The action segments are designed to be high-impact, free-form interpretations of the Hotline Miami formula. My goal with the action segments is to create open spaces where the player is able to, utilising the mechanics offered by the game, engage in a relatively free and open-ended manner, with a variety of different approaches being acceptable for achieving the outcome.

This is achieved through two major design choices: constant availability of weapons, and personas.

Isn’t the challenge of Hotline Miami managing weapon usage?

Yes, but so it goes, this isn’t Hotline Miami, and my priorities with gameplay are radically different. Rather than forcing the player to constantly keep an eye on their weapons, I wanted to shift the focus to the overall flow of the combat itself, which I felt was much more interesting and important. Basically, at any given moment, the player will have ready access to a vast amount of firepower within arm’s distance – whether that be a firearm or a melee weapon, the point is that I want the player to constantly feel lethal and in control.

One of the most major changes is that I’ve implemented unlimited reloads to firearms in order to further bolster this sense of continued lethality. While this may seem counterintuitive to maintaining difficulty, what it actually does is force the player to consider the flow of combat much more intimately without the fear that they’ll ever be stripped of the power and have to look for a new source; during the reload, the player is temporarily disabled altogether in terms of offensive abilities, which forces them to choose between the risk of remaining vulnerable in that interim to replenish their firepower, or tossing away their weapon for another one, which potentially sacrifices the firepower they would’ve gained.

What are personas?

Personas are A Story of Love and Forgetting‘s interpretation of the mask system from Hotline Miami, and they serve somewhat similar functions. Canonically, they’re inherited from the similarly-named Persona series, where they represent psychic fragments of the collective human unconscious. In A Story of Love and Forgetting, they represent roughly the same thing, except rather than serving as fragments of a collective unconscious, they serve specifically as the remnants of individual people who are found and functionally absorbed into the personality of the player character, John. I’ll discuss the details of this more in terms of the meaning behind it in my next entry, which will discuss the story and themes.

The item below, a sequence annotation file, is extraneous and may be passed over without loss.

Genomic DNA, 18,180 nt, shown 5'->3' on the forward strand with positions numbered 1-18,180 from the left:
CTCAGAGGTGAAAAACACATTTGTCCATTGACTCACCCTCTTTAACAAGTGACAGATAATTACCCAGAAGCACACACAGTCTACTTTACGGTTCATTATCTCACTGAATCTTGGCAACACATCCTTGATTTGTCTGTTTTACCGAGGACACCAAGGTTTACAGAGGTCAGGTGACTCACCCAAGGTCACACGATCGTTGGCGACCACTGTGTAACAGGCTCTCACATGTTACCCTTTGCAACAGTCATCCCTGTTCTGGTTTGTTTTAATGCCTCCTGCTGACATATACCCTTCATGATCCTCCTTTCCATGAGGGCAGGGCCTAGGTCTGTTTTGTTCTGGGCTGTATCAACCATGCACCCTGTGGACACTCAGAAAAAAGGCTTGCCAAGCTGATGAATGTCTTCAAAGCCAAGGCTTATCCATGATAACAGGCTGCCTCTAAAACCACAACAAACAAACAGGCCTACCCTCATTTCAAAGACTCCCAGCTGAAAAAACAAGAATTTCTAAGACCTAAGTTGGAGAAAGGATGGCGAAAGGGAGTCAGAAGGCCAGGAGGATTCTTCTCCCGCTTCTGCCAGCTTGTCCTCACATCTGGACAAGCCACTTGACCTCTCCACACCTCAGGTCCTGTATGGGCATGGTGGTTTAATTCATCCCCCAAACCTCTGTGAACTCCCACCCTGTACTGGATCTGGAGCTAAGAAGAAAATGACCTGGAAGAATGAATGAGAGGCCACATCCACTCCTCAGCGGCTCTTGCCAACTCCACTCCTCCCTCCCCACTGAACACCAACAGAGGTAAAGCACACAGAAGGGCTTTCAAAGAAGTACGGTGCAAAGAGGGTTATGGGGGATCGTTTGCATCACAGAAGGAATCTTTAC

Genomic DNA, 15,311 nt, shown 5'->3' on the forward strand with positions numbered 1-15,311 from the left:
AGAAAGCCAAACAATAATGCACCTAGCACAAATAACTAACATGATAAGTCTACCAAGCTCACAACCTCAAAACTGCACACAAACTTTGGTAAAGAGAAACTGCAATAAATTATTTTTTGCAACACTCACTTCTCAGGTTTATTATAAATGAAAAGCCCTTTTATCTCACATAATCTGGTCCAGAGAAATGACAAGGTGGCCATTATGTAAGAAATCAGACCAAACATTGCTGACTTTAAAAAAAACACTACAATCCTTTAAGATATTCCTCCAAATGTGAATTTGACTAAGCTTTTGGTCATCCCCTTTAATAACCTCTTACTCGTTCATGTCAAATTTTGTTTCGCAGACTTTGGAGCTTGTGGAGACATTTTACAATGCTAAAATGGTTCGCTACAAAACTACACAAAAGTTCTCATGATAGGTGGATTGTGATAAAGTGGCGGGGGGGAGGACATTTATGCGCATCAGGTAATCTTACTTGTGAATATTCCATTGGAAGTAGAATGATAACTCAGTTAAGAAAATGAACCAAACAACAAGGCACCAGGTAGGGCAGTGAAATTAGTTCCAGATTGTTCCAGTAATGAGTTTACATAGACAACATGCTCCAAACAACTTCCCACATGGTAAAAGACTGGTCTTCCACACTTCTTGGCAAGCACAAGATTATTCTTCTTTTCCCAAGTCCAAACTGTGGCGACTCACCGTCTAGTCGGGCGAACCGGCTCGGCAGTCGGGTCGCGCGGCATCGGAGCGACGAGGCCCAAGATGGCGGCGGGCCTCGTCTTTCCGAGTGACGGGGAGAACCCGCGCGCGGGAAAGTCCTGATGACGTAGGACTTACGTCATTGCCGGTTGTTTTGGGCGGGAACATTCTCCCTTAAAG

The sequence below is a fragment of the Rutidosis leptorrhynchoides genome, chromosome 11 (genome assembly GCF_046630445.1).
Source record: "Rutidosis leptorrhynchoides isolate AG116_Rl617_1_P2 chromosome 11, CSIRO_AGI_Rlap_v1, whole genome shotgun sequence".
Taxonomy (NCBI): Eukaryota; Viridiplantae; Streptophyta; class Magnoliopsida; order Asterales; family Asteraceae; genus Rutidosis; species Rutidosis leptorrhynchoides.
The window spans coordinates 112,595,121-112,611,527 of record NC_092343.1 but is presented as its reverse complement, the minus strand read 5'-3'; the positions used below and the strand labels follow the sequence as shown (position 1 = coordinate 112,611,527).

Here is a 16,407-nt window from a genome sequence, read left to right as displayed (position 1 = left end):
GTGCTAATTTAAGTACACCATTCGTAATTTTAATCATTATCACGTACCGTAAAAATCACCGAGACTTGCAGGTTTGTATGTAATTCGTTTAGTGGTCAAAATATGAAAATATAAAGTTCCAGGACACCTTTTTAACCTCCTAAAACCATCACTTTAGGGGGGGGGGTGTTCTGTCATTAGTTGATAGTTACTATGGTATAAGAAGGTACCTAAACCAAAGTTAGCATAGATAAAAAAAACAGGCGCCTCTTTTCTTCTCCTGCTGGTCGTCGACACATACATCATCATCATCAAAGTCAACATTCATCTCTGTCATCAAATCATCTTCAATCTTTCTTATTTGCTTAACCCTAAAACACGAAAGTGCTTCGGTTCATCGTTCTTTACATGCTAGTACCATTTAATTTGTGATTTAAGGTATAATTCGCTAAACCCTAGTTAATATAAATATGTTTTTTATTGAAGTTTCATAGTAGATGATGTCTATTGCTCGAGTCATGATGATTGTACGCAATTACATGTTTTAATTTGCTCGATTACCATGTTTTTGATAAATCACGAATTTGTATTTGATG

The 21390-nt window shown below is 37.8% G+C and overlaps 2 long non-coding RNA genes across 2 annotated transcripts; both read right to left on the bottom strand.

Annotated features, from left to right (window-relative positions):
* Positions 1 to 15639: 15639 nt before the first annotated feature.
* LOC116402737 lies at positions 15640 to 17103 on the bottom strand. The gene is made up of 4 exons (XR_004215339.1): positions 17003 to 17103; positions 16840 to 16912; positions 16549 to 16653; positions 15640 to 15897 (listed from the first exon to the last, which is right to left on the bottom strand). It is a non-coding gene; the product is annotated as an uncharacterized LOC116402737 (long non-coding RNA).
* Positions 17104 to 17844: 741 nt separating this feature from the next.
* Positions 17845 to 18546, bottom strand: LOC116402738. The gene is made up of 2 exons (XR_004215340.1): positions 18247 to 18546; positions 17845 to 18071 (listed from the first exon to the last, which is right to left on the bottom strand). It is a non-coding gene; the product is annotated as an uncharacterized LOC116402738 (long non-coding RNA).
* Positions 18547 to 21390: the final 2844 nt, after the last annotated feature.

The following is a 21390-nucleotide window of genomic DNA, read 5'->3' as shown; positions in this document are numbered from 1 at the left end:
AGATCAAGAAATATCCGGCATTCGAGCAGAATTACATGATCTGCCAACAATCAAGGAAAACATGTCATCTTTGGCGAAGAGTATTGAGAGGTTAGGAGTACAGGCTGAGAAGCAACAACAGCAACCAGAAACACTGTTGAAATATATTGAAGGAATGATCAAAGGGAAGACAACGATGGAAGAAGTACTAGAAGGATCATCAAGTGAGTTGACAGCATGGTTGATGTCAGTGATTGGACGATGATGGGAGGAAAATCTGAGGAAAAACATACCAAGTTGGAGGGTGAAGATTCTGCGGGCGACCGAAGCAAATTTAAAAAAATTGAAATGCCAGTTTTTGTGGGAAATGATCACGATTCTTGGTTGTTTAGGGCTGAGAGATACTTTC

The player unlocks personas by first finding an artefact left behind by the person who owns the persona. These artefacts are referred to in-game as mementos, and can take the form of anything from old photographs to former possessions to even fragments of conversation overheard from others about them. After they are found, these mementos are brought to a certain location where a certain individual will be able to ‘process’ them, and awaken the personas from the mementos. The ability to awaken personas is tied to John’s understanding of the world around him; this is based on the strength of his connections to others.

What are connections, and how do you develop them?

A great question, and one which I wish I knew the answer to!

In all seriousness, connections are the various social relationships John forges with others in the world. They are initiated by various encounters he has with certain individuals, and are strengthened by pursuing those bonds further past their initial encounters, and spending time with people. Each social link revolves around John helping someone come to terms with some personal struggle they’re facing, and which consequently results in him gaining a greater understanding of the world around him, and himself. By fostering these bonds, his understanding strengthens, and so too does he gain the ability to awaken new personas, which represent facets of him that he of which he was formerly unaware.

So what exactly do personas do?

Personas take on a number of different forms, and confer upon the player additional abilities ranging from new weapon potentials such as unarmed playstyles or playstyles locked to certain weapon loadouts, to new features, such as the ability to control UAV drones or create shields which block gunfire, to new abilities, such as teleportation or making enemies explode into money, which can be picked up and used.

So what does the combat look like?

The following two videos demonstrate two implementations of the teleportation ability used in two very different ways in two different levels. See for yourself.


And that’s all for gameplay. Tomorrow, I’ll be writing and releasing the third part of this series, which will cover the narrative and themes. You can read the first part about changes to the artistic decisions here. In the mean time, thank you for reading. Have a nice day.